Various types of misfortunes can play havoc with the careers of cricketers at the international level. Some have their careers cut down due to injuries while some others find it difficult to adjust to the pressures of playing on the big stage. But the real unfortunate ones are those who suffer on account of the vicissitudes of the selectors. When the history of Indian cricket is studied, the name Surinder Amarnath will figure prominently in list of players whose careers were destroyed due to the ham-handed approach of Indian selectors.
The eldest of the three sons of the legendary Lala Amarnath, Surinder started making waves with his exploits with the bat right form his days in school. The great Lala was instrumental in converting Surinder, a natural right-hander, into a left-hand batsman as he felt that southpaws possessed a natural advantage while wielding the willow. Such was the prodigious talent he was blessed with that Surinder could take this change in his stride and run up huge scores in schools cricket. This soon earned him a call to the first-class cricket and he made his debut for Northern Punjab in Ranji Trophy during the 1964-65 season, when he was only 15 years old.
Surinder made waves outside the country in 1967, when as a member of Indian schoolboy’s team touring England, he struck two sixes off the last two balls to help his side clinch a near impossible win against MCC Schools side at Lord’s. There are differing versions about the exact target when the last two balls remained to be bowled, but there is near consensus that India needed to score nine runs or more. Surinder, who was batting brilliantly, confidently deposited the first ball over the ropes to keep India still in contention for a win. By this time, light had started fading but this also did not bother Surinder who stepped down the track and flicked an attempted yorker over square leg for one more six.
But for some strange reason, Surinder did not find favour with the national selectors till 1975, despite scoring heavily in domestic cricket. He was given an opportunity during the unofficial “Test” series against the touring Sri Lankans and he grabbed it with both hands to strike a century. He followed this up with a half-century in the next “Test” and won the nod of the selectors for the twin tours of New Zealand and West Indies that followed.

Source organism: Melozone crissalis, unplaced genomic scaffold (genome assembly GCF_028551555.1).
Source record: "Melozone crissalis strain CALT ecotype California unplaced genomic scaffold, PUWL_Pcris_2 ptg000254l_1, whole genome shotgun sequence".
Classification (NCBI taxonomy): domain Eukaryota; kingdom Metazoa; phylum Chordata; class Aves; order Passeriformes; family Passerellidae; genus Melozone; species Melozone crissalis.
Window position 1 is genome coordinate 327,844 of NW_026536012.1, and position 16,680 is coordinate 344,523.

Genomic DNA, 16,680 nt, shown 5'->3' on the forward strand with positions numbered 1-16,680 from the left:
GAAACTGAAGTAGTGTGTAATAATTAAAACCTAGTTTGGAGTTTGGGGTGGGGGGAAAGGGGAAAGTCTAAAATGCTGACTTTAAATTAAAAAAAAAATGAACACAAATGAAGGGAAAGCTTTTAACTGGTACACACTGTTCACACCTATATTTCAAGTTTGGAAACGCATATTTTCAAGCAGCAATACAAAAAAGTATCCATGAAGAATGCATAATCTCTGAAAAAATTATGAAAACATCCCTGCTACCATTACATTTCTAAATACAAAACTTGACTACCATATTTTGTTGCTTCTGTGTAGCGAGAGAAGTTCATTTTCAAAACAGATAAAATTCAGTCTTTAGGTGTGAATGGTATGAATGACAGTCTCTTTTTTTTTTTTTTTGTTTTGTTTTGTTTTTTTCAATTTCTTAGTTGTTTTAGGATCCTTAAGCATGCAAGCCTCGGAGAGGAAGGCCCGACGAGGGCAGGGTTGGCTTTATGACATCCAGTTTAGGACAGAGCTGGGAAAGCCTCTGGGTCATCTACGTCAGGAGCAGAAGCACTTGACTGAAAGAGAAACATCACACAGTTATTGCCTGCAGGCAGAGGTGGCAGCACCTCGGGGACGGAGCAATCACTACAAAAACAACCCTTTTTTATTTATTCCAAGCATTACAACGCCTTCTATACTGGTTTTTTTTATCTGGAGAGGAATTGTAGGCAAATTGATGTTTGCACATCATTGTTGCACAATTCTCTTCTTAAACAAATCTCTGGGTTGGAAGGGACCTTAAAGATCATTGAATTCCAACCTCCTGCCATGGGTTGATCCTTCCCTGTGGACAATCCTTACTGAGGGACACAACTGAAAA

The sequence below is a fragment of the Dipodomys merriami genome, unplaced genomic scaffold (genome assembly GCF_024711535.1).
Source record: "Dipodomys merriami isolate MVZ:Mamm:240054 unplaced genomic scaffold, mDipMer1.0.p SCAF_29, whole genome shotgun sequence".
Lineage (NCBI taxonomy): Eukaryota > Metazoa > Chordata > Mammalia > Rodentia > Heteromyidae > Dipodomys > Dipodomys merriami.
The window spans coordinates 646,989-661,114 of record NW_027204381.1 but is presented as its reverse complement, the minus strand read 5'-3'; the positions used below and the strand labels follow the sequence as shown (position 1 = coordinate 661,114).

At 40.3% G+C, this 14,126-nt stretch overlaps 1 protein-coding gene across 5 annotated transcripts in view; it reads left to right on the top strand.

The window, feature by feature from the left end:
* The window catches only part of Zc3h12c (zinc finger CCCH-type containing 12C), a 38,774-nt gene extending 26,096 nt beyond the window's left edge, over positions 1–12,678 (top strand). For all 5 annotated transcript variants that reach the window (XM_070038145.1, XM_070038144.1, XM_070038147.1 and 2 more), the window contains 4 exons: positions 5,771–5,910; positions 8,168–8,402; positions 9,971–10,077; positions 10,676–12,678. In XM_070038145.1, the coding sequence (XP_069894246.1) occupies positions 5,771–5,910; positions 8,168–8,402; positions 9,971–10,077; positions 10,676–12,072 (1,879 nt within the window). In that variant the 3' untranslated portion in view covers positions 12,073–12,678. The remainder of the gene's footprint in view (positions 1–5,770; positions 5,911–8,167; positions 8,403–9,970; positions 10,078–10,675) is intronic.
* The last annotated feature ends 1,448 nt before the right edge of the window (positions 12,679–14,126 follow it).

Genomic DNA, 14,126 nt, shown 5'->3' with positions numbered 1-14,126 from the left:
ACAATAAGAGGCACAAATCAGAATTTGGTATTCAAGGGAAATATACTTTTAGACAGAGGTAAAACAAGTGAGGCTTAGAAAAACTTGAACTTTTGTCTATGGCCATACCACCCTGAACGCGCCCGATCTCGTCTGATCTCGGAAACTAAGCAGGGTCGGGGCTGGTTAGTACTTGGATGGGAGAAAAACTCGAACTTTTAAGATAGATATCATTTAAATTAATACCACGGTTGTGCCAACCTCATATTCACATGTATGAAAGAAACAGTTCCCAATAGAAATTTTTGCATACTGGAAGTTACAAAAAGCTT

Surinder followed in the footsteps of his father Lala Amarnath by scoring a century on his very first appearance in Test cricket, which took place against New Zealand at Auckland in January, 1976. This made them the first father-son duo to hit centuries on their Test debut. But even more importantly, his audacious strokeplay against the New Zealand attack led by Richard Collinge thrilled the followers of the game in India and made them wonder why the selectors had waited till then to call him for duties in the national squad. His partnership of 204 runs for the second wicket with Sunil Gavaskar laid the foundation for an Indian win in this Test match. It also appeared that India had finally found a worthy successor to Ajit Wadekar at the crucial No. 3 position in the batting order.
However, Surinder went through a bad patch after this bright start. He did not score many runs in the remaining games in New Zealand and was dropped after a string of low scores in the first two Tests in the West Indies. Incidentally, his place at one drop in the batting order was taken by none other than his younger brother Mohinder, who cemented his place with a run of tall scores in the remaining Tests in that series. This made the task of leaving out Surinder easy for the selectors when they met to choose the national squad at the start of the home season of 1976-77, which conisisted of three Tests against New Zealand and five against England.
India lost the first three Tests of the series against England by huge margins, prompting the selectors to drop the non-performers for the fourth Test. Among those who were called up to the national side in the face of this disaster was Surinder, while Mohinder was dropped for his poor show with the willow. Surinder immediately showed his class with a masterly knock of 63 at Bangalore, which helped India to seize the initiative and record their first win in the series. He followed it up with yet another half-century in the last Test in Mumbai.